Is your house ready for winter? As the wind and the snow arrive, it will get colder and will need to be heated. If you wish to minimize your heating bill while being safe throughout the cold season, these tips will help you prepare your home properly.
Smoke alarms and carbon monoxide detectors
As winter approaches, make it a habit to put new batteries in all of these units within your home. Don’t place carbon monoxide detectors within 15 feet of fireplaces, gas appliances or furnaces, because these appliances emit small amounts of carbon monoxide when first turned on, which could result in a false reading.
Windows and doors
In warm months, bad seals on windows and doors are not that noticeable. In cold months, they will be much more perceptible. Improper seals bring in cold air and let warm air escape, resulting in higher heating costs. Apply a good caulking around all window and door frames. Install or replace old weather stripping between the sash and window frames. If you can see light through the cracks of doors, add weather stripping there, too. Consider installing storm windows for the ultimate insulation.
It’s a good time to have your roof checked for leaks. A roofing professional can inspect for loose, damaged or missing shingles. If you live in a particularly snowy region of the country, a proper inspection can also determine if your roof is structurally sound enough to handle the heavy weight of snow for weeks and months at a time.
Electrical outlets and switch plates
It is estimated that about 2% of the air that is lost from within your home is lost through electrical outlets and switch plates. These openings can also allow cold air to come inside. Insulating these small areas is not hard and can save you money.
A visual inspection throughout your house is necessary to spot where better seals are needed. Any openings in the floors, walls or ceiling made for pipes, vents, power lines and more may not be well-sealed. Caulking will do the trick in most cases.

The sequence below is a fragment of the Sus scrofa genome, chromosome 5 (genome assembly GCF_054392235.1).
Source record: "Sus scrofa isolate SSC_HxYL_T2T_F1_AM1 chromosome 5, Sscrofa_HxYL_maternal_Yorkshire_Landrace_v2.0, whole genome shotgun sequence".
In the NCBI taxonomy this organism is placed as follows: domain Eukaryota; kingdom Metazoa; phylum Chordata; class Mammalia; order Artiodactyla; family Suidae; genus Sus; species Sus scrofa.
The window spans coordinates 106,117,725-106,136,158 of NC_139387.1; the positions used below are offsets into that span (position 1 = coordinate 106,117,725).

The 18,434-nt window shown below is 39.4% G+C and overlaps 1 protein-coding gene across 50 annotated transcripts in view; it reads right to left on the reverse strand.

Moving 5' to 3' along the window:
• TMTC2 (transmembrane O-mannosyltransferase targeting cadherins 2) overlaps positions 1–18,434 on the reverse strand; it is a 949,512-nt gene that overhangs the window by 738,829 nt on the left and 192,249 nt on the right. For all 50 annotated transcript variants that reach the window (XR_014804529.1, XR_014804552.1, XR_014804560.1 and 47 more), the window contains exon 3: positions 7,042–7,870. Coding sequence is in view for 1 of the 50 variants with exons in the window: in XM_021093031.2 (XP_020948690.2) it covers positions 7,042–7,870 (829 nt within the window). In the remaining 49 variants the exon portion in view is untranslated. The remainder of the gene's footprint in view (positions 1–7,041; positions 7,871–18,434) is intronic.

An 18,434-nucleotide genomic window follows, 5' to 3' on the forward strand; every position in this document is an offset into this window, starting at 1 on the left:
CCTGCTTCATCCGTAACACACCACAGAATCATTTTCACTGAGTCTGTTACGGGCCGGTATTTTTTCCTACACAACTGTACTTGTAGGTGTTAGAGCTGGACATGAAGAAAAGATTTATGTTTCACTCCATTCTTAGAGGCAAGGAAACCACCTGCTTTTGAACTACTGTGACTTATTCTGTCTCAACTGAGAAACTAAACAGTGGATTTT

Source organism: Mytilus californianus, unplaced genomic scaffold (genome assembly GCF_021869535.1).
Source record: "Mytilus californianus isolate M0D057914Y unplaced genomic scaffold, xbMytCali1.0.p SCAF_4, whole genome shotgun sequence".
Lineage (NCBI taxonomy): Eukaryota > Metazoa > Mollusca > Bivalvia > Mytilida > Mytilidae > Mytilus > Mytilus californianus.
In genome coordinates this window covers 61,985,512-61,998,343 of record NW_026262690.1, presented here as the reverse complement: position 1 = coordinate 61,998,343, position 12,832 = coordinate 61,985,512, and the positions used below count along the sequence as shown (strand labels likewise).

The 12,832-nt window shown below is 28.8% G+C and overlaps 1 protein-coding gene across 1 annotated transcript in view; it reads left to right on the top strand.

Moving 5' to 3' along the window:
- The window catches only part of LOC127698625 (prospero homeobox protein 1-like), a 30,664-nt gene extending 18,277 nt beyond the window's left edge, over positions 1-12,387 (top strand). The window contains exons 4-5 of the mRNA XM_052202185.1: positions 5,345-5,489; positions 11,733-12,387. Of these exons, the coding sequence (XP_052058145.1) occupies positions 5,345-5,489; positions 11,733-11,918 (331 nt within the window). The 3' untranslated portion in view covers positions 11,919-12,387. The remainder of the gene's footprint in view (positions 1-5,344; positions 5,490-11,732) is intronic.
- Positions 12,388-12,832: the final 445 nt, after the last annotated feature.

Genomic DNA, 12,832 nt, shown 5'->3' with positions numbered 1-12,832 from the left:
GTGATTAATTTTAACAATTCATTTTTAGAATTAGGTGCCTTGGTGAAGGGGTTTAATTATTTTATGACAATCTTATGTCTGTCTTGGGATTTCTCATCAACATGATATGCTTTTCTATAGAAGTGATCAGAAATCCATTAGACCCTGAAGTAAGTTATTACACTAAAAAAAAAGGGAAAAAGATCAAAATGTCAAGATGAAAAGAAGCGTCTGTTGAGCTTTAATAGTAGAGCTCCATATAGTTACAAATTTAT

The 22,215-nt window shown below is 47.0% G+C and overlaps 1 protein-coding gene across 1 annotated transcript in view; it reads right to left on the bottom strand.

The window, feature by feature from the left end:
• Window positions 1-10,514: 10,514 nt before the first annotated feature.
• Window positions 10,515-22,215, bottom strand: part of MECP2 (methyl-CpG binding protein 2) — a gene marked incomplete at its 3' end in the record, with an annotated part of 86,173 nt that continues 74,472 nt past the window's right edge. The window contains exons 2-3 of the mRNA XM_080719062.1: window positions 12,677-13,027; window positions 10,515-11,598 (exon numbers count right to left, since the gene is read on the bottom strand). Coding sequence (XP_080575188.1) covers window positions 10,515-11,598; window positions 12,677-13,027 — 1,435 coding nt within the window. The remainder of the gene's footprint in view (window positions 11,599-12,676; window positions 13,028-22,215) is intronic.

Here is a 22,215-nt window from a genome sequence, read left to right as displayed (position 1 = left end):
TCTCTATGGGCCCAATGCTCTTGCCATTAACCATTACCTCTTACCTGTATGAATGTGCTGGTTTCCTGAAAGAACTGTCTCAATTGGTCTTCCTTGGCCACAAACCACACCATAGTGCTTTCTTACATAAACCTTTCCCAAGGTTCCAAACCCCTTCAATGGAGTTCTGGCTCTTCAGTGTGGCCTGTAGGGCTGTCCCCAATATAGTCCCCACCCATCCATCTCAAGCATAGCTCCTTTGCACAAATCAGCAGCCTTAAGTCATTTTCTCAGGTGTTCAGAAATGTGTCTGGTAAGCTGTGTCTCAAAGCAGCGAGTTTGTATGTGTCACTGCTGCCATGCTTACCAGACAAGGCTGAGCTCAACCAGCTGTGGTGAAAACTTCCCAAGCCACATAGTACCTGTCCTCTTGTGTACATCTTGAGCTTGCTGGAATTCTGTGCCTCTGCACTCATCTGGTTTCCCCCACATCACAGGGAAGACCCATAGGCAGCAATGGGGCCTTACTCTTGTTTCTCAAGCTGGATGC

Thousands of home fires every year originate in chimneys. This is particularly true of chimneys connected to wood-burning fireplaces. Burning wood emits creosote, which adheres to the walls of the flue. Over time it can build up and ignite. Make it a habit to have your chimney inspected and cleaned before the colder months arrive. (A trained inspector will also be on the lookout for animal nests and other debris often jammed in chimneys.)
If your home has a fireplace, a working fire extinguisher can mean the difference between the corner of a rug being singed and the entire home being destroyed. If you don’t have a fire extinguisher, buy one. And then every year as winter approaches make sure it’s in perfect working order and that everyone in the house knows how to use it.
These units are designed to be used all year long, but not with the blades running in the same direction. During the winter, use the switch on the motor part of the fan to reverse the direction of the blades so that they’re twirling clockwise. This creates a draft that sends warm air that has risen back down into the room. Running a ceiling fan in a counter-clockwise motion is good for warmer months because it cools the air in a room.
In every house, several essential articles for emergencies such as a flashlight, water and, a first-aid kit are often gathered. Wood-burning and gas fireplaces operate without electricity, which makes them good allies for power outages.